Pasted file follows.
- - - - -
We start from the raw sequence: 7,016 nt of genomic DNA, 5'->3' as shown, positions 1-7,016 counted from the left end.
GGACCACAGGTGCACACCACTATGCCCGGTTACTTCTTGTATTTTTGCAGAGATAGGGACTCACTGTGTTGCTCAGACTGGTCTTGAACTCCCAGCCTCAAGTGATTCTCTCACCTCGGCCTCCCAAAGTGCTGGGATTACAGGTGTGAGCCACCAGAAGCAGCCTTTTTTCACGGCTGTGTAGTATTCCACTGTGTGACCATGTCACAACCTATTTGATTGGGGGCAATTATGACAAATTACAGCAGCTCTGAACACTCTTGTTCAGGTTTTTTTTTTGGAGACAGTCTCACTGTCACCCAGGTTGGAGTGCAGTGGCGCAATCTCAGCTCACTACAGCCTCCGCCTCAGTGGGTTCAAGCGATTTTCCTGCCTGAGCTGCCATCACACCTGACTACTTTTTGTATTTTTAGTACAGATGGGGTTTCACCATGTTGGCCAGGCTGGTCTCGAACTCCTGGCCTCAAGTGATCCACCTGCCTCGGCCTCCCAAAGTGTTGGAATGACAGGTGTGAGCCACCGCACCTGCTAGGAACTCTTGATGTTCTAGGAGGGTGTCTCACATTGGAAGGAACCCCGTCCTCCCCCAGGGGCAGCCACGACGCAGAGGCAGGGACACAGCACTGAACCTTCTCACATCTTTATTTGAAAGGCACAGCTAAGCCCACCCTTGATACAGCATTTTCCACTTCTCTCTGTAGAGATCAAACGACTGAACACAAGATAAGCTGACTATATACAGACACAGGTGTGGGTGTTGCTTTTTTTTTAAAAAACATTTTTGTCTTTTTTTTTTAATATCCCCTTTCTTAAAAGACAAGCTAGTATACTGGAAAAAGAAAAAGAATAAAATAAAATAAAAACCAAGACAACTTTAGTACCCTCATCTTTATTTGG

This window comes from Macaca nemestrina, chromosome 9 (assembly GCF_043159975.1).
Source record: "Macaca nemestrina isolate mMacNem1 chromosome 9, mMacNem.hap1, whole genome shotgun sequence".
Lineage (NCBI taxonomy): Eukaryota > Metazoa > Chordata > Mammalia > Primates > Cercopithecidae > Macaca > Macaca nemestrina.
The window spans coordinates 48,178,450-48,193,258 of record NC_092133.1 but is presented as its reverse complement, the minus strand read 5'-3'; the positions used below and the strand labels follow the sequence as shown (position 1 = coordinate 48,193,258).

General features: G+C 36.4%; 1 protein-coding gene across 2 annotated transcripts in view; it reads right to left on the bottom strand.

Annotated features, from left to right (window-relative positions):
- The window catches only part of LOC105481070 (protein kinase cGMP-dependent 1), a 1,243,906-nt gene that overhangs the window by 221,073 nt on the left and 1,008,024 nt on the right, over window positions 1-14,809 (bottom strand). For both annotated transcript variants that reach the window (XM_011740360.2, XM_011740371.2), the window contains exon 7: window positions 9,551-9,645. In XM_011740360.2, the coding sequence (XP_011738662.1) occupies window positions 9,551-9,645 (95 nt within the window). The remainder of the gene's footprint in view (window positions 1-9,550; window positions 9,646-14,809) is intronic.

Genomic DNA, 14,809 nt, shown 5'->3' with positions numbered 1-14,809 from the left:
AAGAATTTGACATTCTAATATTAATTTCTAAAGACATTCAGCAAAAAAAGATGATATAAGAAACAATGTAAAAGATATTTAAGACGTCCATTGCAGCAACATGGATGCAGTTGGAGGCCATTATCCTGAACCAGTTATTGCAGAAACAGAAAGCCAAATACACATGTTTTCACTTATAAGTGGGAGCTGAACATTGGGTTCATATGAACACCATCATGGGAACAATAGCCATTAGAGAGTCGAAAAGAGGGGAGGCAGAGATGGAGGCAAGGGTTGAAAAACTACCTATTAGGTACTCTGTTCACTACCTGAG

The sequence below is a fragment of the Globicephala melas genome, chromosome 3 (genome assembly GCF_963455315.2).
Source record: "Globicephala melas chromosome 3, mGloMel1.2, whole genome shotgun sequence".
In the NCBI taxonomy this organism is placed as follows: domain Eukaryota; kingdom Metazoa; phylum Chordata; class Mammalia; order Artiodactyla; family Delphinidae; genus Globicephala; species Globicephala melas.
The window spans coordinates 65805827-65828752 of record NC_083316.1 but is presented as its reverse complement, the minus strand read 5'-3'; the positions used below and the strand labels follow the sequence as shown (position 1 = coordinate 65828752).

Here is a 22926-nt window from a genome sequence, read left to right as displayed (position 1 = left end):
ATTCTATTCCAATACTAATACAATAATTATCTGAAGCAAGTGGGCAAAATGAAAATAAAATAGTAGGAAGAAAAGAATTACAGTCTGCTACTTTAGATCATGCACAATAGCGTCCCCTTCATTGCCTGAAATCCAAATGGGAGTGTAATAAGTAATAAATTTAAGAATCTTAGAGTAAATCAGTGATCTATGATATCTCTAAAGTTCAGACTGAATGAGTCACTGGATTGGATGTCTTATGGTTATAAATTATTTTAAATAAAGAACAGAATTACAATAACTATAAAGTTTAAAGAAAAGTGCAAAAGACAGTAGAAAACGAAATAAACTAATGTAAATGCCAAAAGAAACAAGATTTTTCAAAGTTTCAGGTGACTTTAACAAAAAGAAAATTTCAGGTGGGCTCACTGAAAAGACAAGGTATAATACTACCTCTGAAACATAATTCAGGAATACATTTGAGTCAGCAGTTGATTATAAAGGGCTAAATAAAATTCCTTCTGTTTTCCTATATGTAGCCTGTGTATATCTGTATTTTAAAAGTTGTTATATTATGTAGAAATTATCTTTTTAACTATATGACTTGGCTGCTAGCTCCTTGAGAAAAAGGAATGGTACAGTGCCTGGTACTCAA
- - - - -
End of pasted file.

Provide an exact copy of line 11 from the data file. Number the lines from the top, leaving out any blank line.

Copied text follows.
AAGAATTTGACATTCTAATATTAATTTCTAAAGACATTCAGCAAAAAAAGATGATATAAGAAACAATGTAAAAGATATTTAAGACGTCCATTGCAGCAACATGGATGCAGTTGGAGGCCATTATCCTGAACCAGTTATTGCAGAAACAGAAAGCCAAATACACATGTTTTCACTTATAAGTGGGAGCTGAACATTGGGTTCATATGAACACCATCATGGGAACAATAGCCATTAGAGAGTCGAAAAGAGGGGAGGCAGAGATGGAGGCAAGGGTTGAAAAACTACCTATTAGGTACTCTGTTCACTACCTGAG